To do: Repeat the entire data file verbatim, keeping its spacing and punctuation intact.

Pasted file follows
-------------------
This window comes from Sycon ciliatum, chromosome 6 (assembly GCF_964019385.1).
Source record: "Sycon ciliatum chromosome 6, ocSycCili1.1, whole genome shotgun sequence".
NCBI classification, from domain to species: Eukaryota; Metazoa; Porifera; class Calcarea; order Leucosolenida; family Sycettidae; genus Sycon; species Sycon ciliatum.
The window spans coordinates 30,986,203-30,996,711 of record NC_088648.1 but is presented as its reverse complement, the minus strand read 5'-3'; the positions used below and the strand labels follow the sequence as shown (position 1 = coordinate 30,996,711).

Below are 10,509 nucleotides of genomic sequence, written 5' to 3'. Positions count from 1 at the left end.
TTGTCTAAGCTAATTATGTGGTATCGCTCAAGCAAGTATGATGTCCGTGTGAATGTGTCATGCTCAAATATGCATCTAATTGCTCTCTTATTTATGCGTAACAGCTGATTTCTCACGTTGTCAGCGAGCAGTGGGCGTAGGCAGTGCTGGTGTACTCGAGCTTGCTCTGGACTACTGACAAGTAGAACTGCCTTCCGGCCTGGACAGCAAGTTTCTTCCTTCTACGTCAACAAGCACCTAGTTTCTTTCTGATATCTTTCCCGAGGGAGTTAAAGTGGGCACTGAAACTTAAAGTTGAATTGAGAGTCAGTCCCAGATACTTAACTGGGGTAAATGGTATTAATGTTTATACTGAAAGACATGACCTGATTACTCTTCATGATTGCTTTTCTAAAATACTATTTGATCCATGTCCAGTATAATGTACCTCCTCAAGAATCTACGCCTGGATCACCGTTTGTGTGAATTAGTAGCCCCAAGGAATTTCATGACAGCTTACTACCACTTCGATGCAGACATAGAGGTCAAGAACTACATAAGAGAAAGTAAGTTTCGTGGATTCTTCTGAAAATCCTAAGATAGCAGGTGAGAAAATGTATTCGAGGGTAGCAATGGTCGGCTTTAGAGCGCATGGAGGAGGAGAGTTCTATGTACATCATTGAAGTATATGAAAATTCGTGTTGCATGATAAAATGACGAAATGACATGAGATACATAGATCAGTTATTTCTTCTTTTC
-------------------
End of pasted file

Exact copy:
This window comes from Sycon ciliatum, chromosome 6 (assembly GCF_964019385.1).
Source record: "Sycon ciliatum chromosome 6, ocSycCili1.1, whole genome shotgun sequence".
NCBI classification, from domain to species: Eukaryota; Metazoa; Porifera; class Calcarea; order Leucosolenida; family Sycettidae; genus Sycon; species Sycon ciliatum.
The window spans coordinates 30,986,203-30,996,711 of record NC_088648.1 but is presented as its reverse complement, the minus strand read 5'-3'; the positions used below and the strand labels follow the sequence as shown (position 1 = coordinate 30,996,711).

Below are 10,509 nucleotides of genomic sequence, written 5' to 3'. Positions count from 1 at the left end.
TTGTCTAAGCTAATTATGTGGTATCGCTCAAGCAAGTATGATGTCCGTGTGAATGTGTCATGCTCAAATATGCATCTAATTGCTCTCTTATTTATGCGTAACAGCTGATTTCTCACGTTGTCAGCGAGCAGTGGGCGTAGGCAGTGCTGGTGTACTCGAGCTTGCTCTGGACTACTGACAAGTAGAACTGCCTTCCGGCCTGGACAGCAAGTTTCTTCCTTCTACGTCAACAAGCACCTAGTTTCTTTCTGATATCTTTCCCGAGGGAGTTAAAGTGGGCACTGAAACTTAAAGTTGAATTGAGAGTCAGTCCCAGATACTTAACTGGGGTAAATGGTATTAATGTTTATACTGAAAGACATGACCTGATTACTCTTCATGATTGCTTTTCTAAAATACTATTTGATCCATGTCCAGTATAATGTACCTCCTCAAGAATCTACGCCTGGATCACCGTTTGTGTGAATTAGTAGCCCCAAGGAATTTCATGACAGCTTACTACCACTTCGATGCAGACATAGAGGTCAAGAACTACATAAGAGAAAGTAAGTTTCGTGGATTCTTCTGAAAATCCTAAGATAGCAGGTGAGAAAATGTATTCGAGGGTAGCAATGGTCGGCTTTAGAGCGCATGGAGGAGGAGAGTTCTATGTACATCATTGAAGTATATGAAAATTCGTGTTGCATGATAAAATGACGAAATGACATGAGATACATAGATCAGTTATTTCTTCTTTTC